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Movie Reviews

The Master



Reviewer: Alexander Penn

Director: Paul Thomas Anderson

Stars: Joaquin Phoenix, Philip Seymour Hoffman and Amy Adams

Released: 12 November 2012 (UK)

Certificate: 15

Ever so often you walk out of the cinema wondering whether you’ve just seen a landmark work of art. I was locked in unease, not even sure if I liked it, loved it, or despised it.

This isn’t about the hypocrisy of a cult, this is a film about one’s quest for an identity, the longing for comfort, meaning and self-harmony, and auteur, Paul Thomas Anderson, enacts the picture’s plot onto you, the viewer.

Joaquin Phoenix plays Freddie Quell, a childish WWII veteran roped into a cult, which is basically a double for Scientology. Desperate for a sense of authority and assurance, he adopts The Master of the cult, Lancaster Dodd (Philip Seymour Hoffman), as his father figure to stave off the torment of his past.

Dodd’s a mystic, academic, fictional writer, whatever you want to make of him, but it’s important that his views are baseless, reforming and reshaping throughout the film, forcing us to leave our judgements at the door because there’s nothing solid to judge.

This didn’t become a freak-show dissection of a nutty cult, this became a platform for a far more profound journey of self-discovery for Quell, and the audience. We never know what anything truly is, it’s almost as if PTA positions us in a dreamy, fantastical sub-society holding back with meaning yet, in doing so, providing so much more.

It’s so simple, so monotone, heralding the punch of pure, artful cinema. The vagueness leaves room for us to intervene, to mingle with the content and infect it with our own meanings, and it’s Anderson’s phenomenal pacing and visuals that curates this sensation. Every shot could be mounted on a wall and the puzzling plot directions makes every message float away into some sort of ether that we have no hope of making absolute sense of.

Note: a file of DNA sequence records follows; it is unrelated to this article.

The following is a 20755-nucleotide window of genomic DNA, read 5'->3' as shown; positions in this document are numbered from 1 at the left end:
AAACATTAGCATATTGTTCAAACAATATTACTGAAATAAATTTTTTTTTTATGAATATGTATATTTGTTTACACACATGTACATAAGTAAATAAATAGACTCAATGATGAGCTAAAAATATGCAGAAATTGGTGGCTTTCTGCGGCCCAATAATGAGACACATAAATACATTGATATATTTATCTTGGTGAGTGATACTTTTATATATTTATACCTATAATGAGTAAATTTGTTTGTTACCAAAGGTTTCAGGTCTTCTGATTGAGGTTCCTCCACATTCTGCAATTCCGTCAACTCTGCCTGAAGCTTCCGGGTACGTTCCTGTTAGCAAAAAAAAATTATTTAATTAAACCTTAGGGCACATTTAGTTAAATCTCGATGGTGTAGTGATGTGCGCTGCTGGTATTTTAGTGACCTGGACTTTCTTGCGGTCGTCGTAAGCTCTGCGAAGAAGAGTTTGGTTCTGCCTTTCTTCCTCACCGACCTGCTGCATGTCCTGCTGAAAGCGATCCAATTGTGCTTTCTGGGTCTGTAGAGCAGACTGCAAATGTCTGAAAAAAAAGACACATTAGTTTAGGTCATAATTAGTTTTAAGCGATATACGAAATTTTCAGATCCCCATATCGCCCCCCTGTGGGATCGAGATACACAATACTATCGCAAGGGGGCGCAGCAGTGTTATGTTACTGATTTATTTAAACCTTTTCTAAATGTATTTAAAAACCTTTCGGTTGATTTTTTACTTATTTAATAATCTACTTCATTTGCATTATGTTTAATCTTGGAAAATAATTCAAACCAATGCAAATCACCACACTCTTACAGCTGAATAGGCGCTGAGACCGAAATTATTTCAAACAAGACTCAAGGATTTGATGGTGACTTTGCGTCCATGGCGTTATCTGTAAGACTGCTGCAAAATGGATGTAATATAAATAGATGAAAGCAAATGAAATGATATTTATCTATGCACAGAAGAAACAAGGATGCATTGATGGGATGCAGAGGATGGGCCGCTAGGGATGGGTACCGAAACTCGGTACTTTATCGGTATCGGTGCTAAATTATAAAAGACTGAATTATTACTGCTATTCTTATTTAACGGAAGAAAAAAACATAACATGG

The question for Quell is who am I? What is my purpose? What must I be? In the process of trying to answer these questions, we’re forced to ask some of our own.

Anderson has choreographed a beautiful work about the convulsions of the human condition, using the mechanics of a cult to comment on the natural outreach for identity. It’s clean, clear, operative and honest, using the magic of cinema to ask some bold questions.

Phoenix and Hoffman were scintillating, but the head of this master-work is undoubtedly Paul Thomas Anderson. The power is in the production, the tease of the direction and airiness of the presentation. It’s visually stupefying, an eye-full of the likes we haven’t seen since Kubrick.

This is the majesty of cinema in motion, which will no doubt make Anderson’s case as one of the great film-makers of the past century.

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